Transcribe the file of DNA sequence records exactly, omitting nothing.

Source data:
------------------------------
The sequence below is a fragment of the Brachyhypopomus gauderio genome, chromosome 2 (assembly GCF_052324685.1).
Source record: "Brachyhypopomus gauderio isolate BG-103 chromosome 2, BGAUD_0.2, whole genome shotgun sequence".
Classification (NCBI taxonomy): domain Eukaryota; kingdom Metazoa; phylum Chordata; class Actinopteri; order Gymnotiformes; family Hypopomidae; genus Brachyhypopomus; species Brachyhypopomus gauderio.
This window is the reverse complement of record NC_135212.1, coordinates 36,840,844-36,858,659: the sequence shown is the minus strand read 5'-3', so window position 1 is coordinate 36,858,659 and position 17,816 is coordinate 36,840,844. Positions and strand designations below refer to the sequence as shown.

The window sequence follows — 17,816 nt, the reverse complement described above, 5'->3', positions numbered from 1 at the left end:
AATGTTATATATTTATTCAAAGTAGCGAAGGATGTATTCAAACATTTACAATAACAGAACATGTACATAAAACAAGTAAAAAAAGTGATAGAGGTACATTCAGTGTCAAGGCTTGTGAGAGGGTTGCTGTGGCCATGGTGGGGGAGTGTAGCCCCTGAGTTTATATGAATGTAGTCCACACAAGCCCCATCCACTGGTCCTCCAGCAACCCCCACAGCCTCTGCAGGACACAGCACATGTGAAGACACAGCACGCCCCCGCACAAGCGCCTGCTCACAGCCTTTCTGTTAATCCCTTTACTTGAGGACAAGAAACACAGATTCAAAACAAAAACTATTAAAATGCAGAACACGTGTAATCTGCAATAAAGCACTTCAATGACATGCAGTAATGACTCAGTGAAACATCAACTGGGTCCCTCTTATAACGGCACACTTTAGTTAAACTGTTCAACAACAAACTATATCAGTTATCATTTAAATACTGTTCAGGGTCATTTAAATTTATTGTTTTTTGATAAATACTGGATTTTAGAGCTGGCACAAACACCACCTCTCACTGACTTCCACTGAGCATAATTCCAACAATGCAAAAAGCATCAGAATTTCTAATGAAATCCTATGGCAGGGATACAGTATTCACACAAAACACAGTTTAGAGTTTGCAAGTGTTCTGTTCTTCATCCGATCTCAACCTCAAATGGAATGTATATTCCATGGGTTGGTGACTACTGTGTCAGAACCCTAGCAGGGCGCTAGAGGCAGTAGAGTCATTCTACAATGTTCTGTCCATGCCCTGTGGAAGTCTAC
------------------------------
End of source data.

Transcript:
The sequence below is a fragment of the Brachyhypopomus gauderio genome, chromosome 2 (assembly GCF_052324685.1).
Source record: "Brachyhypopomus gauderio isolate BG-103 chromosome 2, BGAUD_0.2, whole genome shotgun sequence".
Classification (NCBI taxonomy): domain Eukaryota; kingdom Metazoa; phylum Chordata; class Actinopteri; order Gymnotiformes; family Hypopomidae; genus Brachyhypopomus; species Brachyhypopomus gauderio.
This window is the reverse complement of record NC_135212.1, coordinates 36,840,844-36,858,659: the sequence shown is the minus strand read 5'-3', so window position 1 is coordinate 36,858,659 and position 17,816 is coordinate 36,840,844. Positions and strand designations below refer to the sequence as shown.

The window sequence follows — 17,816 nt, the reverse complement described above, 5'->3', positions numbered from 1 at the left end:
AATGTTATATATTTATTCAAAGTAGCGAAGGATGTATTCAAACATTTACAATAACAGAACATGTACATAAAACAAGTAAAAAAAGTGATAGAGGTACATTCAGTGTCAAGGCTTGTGAGAGGGTTGCTGTGGCCATGGTGGGGGAGTGTAGCCCCTGAGTTTATATGAATGTAGTCCACACAAGCCCCATCCACTGGTCCTCCAGCAACCCCCACAGCCTCTGCAGGACACAGCACATGTGAAGACACAGCACGCCCCCGCACAAGCGCCTGCTCACAGCCTTTCTGTTAATCCCTTTACTTGAGGACAAGAAACACAGATTCAAAACAAAAACTATTAAAATGCAGAACACGTGTAATCTGCAATAAAGCACTTCAATGACATGCAGTAATGACTCAGTGAAACATCAACTGGGTCCCTCTTATAACGGCACACTTTAGTTAAACTGTTCAACAACAAACTATATCAGTTATCATTTAAATACTGTTCAGGGTCATTTAAATTTATTGTTTTTTGATAAATACTGGATTTTAGAGCTGGCACAAACACCACCTCTCACTGACTTCCACTGAGCATAATTCCAACAATGCAAAAAGCATCAGAATTTCTAATGAAATCCTATGGCAGGGATACAGTATTCACACAAAACACAGTTTAGAGTTTGCAAGTGTTCTGTTCTTCATCCGATCTCAACCTCAAATGGAATGTATATTCCATGGGTTGGTGACTACTGTGTCAGAACCCTAGCAGGGCGCTAGAGGCAGTAGAGTCATTCTACAATGTTCTGTCCATGCCCTGTGGAAGTCTAC